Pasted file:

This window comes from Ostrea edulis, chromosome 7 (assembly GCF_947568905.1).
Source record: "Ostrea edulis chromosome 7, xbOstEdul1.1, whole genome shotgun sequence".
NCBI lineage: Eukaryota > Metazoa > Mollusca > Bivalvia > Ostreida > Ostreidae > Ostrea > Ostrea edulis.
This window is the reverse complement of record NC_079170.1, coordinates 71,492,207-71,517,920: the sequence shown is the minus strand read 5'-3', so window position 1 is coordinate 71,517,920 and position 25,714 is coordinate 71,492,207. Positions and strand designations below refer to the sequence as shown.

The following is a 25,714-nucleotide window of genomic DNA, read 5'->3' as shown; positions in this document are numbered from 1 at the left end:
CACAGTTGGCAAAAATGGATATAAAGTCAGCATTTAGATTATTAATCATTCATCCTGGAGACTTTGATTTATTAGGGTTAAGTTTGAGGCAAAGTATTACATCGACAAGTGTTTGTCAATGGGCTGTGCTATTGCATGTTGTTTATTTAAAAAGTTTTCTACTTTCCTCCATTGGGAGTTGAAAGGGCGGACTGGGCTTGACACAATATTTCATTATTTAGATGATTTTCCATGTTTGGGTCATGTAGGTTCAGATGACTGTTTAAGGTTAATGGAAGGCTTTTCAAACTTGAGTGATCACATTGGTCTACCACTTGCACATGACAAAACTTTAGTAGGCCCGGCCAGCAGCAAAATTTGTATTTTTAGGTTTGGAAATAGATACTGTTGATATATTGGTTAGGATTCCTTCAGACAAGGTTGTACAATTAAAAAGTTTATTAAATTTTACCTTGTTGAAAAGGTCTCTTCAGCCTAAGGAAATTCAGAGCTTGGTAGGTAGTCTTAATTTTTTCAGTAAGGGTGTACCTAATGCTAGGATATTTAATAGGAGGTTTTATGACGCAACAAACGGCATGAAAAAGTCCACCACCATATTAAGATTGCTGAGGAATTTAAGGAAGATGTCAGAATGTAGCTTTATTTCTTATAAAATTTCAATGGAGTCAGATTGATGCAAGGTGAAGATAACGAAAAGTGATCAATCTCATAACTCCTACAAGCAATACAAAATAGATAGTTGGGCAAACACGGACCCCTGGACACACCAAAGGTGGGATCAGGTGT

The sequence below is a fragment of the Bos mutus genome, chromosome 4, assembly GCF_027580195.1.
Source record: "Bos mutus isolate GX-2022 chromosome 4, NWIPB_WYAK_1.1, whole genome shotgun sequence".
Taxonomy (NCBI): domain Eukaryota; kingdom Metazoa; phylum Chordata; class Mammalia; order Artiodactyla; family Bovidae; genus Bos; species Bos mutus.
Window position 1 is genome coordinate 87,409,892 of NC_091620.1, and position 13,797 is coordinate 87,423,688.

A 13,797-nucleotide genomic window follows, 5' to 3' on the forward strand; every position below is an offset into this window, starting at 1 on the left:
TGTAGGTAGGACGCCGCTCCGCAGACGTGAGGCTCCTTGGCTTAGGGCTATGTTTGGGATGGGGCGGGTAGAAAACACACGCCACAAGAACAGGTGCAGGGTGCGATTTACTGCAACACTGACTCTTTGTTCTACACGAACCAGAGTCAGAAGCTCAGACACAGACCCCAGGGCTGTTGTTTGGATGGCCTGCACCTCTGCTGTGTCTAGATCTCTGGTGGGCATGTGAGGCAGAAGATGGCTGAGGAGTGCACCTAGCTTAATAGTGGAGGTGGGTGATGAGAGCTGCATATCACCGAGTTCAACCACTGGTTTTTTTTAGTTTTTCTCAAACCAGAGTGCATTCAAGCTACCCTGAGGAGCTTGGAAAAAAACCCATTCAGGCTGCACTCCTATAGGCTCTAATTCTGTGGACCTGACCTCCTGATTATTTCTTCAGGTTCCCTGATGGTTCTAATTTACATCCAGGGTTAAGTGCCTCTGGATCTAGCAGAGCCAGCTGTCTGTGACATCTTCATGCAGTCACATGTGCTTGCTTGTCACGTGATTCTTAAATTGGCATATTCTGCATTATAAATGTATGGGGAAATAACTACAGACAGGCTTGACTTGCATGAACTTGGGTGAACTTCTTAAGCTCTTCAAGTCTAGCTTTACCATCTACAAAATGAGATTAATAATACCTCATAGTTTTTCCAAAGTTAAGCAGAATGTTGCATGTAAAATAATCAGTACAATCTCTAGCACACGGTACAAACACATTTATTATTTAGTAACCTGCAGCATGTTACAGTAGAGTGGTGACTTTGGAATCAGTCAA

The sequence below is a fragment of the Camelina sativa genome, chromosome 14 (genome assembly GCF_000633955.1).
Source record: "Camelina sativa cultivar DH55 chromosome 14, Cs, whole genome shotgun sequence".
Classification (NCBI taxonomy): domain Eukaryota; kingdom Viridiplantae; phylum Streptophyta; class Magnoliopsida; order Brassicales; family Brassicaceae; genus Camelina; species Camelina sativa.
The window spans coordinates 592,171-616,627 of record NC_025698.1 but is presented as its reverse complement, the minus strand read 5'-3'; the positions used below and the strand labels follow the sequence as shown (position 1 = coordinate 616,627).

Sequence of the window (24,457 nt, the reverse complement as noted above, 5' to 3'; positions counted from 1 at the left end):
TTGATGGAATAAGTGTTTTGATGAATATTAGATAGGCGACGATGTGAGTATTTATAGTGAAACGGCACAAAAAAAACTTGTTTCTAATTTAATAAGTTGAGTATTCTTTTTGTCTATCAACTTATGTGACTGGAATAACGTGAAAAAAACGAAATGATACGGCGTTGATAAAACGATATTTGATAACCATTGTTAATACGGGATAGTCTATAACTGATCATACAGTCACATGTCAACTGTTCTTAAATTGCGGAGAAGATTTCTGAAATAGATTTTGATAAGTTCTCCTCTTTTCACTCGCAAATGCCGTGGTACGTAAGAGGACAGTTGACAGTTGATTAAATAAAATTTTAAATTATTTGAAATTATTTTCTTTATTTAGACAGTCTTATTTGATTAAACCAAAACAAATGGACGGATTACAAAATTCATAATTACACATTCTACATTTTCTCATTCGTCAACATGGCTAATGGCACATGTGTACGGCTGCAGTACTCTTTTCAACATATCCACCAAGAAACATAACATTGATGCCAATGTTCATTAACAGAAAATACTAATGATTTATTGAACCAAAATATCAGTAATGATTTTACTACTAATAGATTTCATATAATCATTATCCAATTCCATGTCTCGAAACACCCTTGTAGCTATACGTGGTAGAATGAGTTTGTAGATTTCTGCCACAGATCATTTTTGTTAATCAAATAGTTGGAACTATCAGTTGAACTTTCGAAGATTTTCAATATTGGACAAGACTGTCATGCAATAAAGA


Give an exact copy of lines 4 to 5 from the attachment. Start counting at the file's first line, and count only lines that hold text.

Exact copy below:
This window is the reverse complement of record NC_079170.1, coordinates 71,492,207-71,517,920: the sequence shown is the minus strand read 5'-3', so window position 1 is coordinate 71,517,920 and position 25,714 is coordinate 71,492,207. Positions and strand designations below refer to the sequence as shown.

The following is a 25,714-nucleotide window of genomic DNA, read 5'->3' as shown; positions in this document are numbered from 1 at the left end: